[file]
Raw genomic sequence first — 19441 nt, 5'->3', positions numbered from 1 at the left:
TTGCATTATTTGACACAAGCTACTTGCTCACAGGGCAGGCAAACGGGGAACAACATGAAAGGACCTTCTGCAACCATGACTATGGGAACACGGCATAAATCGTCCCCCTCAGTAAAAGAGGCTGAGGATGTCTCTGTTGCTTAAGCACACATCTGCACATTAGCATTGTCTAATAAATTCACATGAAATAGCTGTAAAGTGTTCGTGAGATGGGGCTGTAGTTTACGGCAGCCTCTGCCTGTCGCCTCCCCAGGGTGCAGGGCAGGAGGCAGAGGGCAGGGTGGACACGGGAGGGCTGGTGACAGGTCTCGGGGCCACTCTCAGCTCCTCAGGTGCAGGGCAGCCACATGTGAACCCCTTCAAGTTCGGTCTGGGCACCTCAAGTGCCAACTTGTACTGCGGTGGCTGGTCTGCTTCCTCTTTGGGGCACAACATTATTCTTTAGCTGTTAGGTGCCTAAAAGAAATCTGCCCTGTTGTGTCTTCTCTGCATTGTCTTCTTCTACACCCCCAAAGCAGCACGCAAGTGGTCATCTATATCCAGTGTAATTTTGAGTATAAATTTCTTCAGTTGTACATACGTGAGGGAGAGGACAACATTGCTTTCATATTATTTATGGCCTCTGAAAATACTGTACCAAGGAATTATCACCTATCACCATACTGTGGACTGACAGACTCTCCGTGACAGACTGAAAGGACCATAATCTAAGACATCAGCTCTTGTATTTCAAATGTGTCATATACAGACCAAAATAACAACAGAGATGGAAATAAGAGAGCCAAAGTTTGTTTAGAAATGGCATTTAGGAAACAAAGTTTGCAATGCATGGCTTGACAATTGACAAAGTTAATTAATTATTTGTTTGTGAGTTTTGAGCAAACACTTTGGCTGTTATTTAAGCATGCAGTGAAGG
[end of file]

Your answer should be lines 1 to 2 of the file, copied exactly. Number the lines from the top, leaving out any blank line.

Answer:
Raw genomic sequence first — 19441 nt, 5'->3', positions numbered from 1 at the left:
TTGCATTATTTGACACAAGCTACTTGCTCACAGGGCAGGCAAACGGGGAACAACATGAAAGGACCTTCTGCAACCATGACTATGGGAACACGGCATAAATCGTCCCCCTCAGTAAAAGAGGCTGAGGATGTCTCTGTTGCTTAAGCACACATCTGCACATTAGCATTGTCTAATAAATTCACATGAAATAGCTGTAAAGTGTTCGTGAGATGGGGCTGTAGTTTACGGCAGCCTCTGCCTGTCGCCTCCCCAGGGTGCAGGGCAGGAGGCAGAGGGCAGGGTGGACACGGGAGGGCTGGTGACAGGTCTCGGGGCCACTCTCAGCTCCTCAGGTGCAGGGCAGCCACATGTGAACCCCTTCAAGTTCGGTCTGGGCACCTCAAGTGCCAACTTGTACTGCGGTGGCTGGTCTGCTTCCTCTTTGGGGCACAACATTATTCTTTAGCTGTTAGGTGCCTAAAAGAAATCTGCCCTGTTGTGTCTTCTCTGCATTGTCTTCTTCTACACCCCCAAAGCAGCACGCAAGTGGTCATCTATATCCAGTGTAATTTTGAGTATAAATTTCTTCAGTTGTACATACGTGAGGGAGAGGACAACATTGCTTTCATATTATTTATGGCCTCTGAAAATACTGTACCAAGGAATTATCACCTATCACCATACTGTGGACTGACAGACTCTCCGTGACAGACTGAAAGGACCATAATCTAAGACATCAGCTCTTGTATTTCAAATGTGTCATATACAGACCAAAATAACAACAGAGATGGAAATAAGAGAGCCAAAGTTTGTTTAGAAATGGCATTTAGGAAACAAAGTTTGCAATGCATGGCTTGACAATTGACAAAGTTAATTAATTATTTGTTTGTGAGTTTTGAGCAAACACTTTGGCTGTTATTTAAGCATGCAGTGAAGG